Please tell what happened and how it might have been avoided. Names should be ommitted. This forum should help others learn from mistakes that caused or nearly caused a mishap.
Greg Kendall
Posts: 46
Joined: Sun Dec 24, 2006 9:42 am

Post by Greg Kendall » Wed Nov 25, 2015 10:39 am

I thought I’d share what I do for hook-in verification just in case it might be useful to someone. My system has been working for me for about 20 years now. If you’re a new pilot, talk to your instructor before following any advice that I might give.

The theme here is redundancy through doing multiple different checks. Redundancy is the only way to get high reliability from a system of not-so-reliable components. In this case a component is a human trying to remember to do a check.

I hook in where I set up. I don’t ever move a glider toward launch without first hooking into it. If you see me doing that, please stop me because it means that I’m having a major brain fart. I recognize that there is a tradeoff between the danger of getting flipped over while walking to launch and the danger of launching unhooked. I think that the former is far less likely to result in disaster.

I also define an imaginary boundary around any launch that cannot be crossed without stopping to check everything. My checks don’t take long, but the boundary should be far enough (30 feet or so) from launch to allow room for anyone who’s in a hurry to go around.

The main check I do at the boundary involves kneeling down until my hang strap and my leg loops are tight. The advantages of this check over the traditional hang check are: you can do it by yourself, you get a leg loop check in the process, you can more easily see your carabiner, and it’s quicker. I don’t do a traditional hang check unless I’ve changed something (glider, harness, hang strap, biner, etc.) that might affect hang height.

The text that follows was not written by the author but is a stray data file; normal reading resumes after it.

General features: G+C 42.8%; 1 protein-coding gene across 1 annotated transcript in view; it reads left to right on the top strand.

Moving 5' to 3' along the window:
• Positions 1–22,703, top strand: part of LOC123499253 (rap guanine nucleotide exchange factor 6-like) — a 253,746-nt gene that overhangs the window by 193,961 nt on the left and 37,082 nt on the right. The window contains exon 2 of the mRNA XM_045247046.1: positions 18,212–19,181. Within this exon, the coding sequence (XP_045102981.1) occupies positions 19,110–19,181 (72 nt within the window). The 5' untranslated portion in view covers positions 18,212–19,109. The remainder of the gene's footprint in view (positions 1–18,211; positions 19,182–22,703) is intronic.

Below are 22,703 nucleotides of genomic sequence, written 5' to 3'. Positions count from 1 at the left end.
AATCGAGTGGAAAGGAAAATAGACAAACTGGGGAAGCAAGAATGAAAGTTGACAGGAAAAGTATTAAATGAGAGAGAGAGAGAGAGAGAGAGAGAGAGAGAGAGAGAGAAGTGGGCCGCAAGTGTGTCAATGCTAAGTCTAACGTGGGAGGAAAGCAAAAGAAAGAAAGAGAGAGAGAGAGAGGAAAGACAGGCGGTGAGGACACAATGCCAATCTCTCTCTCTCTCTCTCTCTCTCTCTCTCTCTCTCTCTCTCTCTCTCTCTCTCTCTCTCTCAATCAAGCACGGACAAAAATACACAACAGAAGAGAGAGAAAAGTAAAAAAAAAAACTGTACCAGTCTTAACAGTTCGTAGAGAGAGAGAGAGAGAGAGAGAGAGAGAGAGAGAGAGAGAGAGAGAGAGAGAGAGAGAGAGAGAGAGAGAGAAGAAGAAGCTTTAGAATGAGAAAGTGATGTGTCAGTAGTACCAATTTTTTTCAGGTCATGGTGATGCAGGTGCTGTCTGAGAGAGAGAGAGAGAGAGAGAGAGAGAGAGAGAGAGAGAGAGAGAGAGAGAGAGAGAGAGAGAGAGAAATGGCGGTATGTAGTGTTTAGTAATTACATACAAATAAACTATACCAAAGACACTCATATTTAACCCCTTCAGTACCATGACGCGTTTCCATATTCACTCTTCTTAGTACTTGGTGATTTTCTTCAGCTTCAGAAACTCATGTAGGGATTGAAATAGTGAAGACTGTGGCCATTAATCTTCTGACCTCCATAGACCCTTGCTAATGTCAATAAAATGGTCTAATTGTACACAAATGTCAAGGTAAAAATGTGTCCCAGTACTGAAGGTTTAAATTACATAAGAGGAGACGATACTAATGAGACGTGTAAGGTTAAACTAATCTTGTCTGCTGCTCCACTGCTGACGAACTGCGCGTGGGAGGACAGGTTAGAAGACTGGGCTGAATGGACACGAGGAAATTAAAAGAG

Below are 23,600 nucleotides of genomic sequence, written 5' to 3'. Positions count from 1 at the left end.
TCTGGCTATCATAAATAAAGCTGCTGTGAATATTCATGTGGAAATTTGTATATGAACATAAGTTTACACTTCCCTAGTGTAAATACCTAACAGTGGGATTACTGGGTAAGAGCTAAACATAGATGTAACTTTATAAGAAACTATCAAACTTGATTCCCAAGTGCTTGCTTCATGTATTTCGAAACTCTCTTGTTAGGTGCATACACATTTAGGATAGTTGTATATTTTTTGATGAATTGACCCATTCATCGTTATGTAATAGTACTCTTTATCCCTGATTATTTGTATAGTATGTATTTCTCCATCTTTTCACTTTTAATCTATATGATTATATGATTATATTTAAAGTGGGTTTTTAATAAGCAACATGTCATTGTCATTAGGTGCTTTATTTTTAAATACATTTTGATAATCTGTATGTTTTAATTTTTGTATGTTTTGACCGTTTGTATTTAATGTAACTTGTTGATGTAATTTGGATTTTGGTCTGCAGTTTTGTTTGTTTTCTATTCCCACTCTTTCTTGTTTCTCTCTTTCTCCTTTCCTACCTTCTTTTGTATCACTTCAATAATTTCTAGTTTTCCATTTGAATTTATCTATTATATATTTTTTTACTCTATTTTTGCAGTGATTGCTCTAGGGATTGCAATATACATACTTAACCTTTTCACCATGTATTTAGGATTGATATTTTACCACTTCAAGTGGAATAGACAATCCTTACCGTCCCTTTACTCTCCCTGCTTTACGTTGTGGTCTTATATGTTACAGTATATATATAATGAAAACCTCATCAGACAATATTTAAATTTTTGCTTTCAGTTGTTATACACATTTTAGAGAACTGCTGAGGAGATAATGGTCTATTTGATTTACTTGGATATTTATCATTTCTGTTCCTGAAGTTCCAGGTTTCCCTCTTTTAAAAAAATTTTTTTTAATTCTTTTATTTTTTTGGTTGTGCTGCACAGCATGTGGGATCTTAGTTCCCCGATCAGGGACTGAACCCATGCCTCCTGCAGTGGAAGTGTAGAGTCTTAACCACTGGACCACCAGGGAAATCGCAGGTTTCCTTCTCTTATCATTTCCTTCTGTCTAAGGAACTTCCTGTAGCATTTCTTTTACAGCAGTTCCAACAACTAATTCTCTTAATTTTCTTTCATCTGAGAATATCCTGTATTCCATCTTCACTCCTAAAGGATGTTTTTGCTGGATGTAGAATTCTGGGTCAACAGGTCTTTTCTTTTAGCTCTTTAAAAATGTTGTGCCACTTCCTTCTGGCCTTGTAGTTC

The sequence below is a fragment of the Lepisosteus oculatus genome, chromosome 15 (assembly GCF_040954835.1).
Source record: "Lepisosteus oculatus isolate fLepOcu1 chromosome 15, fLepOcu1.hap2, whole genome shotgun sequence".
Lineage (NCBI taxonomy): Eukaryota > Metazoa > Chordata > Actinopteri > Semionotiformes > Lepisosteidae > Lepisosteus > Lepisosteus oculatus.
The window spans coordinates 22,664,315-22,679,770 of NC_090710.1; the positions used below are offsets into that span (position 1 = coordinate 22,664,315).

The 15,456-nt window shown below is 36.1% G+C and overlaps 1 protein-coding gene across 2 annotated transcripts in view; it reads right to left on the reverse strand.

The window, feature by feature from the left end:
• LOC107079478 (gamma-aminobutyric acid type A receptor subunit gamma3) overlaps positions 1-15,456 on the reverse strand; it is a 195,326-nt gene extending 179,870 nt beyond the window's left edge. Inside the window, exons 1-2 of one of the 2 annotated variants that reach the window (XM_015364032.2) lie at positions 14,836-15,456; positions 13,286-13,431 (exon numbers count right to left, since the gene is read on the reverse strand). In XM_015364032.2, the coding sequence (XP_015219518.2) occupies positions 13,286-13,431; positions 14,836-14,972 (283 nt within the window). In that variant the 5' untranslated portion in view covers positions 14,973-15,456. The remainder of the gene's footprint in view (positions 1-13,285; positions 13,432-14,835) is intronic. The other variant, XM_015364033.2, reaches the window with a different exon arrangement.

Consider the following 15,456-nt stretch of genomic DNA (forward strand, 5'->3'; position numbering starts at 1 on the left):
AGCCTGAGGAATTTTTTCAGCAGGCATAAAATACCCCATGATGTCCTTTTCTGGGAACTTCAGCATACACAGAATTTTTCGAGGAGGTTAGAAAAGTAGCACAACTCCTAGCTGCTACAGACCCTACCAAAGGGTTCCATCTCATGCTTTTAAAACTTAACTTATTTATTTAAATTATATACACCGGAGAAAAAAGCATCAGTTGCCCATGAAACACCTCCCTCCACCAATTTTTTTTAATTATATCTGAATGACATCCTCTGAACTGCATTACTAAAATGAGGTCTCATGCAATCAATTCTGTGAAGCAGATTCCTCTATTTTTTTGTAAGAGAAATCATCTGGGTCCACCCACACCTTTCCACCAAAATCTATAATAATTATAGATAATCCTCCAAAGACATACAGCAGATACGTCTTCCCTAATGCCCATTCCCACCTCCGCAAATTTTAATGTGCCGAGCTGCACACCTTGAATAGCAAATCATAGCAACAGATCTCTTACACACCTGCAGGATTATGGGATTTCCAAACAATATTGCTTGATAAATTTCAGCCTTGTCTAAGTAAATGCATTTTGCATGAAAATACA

Once within the boundary, I stay hooked in. If I back off launch, I go back outside the boundary before unhooking. After that, everything starts over (or I start pulling battens).

Once on launch, I set the glider down and reach back and tug on my hang strap before lifting the glider. I’ve tried to make this an unconscious habit that will still happen even if my brain is shut off. I often do it several times per launch. By the way, when I pack up my harness, I don’t hook my biner to anything. I don’t want it to feel like it’s hooked into a glider when it’s not.

Finally, let’s try to get into the habit of checking the hook-in status of anyone that we see on or near launch with a glider, whether we’re currently helping them or not.

User avatar
Posts: 288
Joined: Fri Apr 09, 2010 5:08 pm

Post by Jim » Wed Nov 25, 2015 4:13 pm

All good habits, Greg. I follow much the same routine as you except, before approaching launch, I grab the front wires, step forward to tug on the strap and look back at my glider for un-zipped zippers or released tensioners.

And one additional habit related to not clipping the carabiner onto the harness: when I get into my harness, it is always away from the glider (meaning not under the sail). I grip the hang strap at the base, follow it up to the 'biner for twists and always approach the glider with the carabiner in my hand so I have to do something with it.

I try to remember hook-in checks at launch, too, but I have to admit, watching for launch conditions makes me forgetful sometimes. All the more important to follow a pattern such as yours before getting near launch.

Post Reply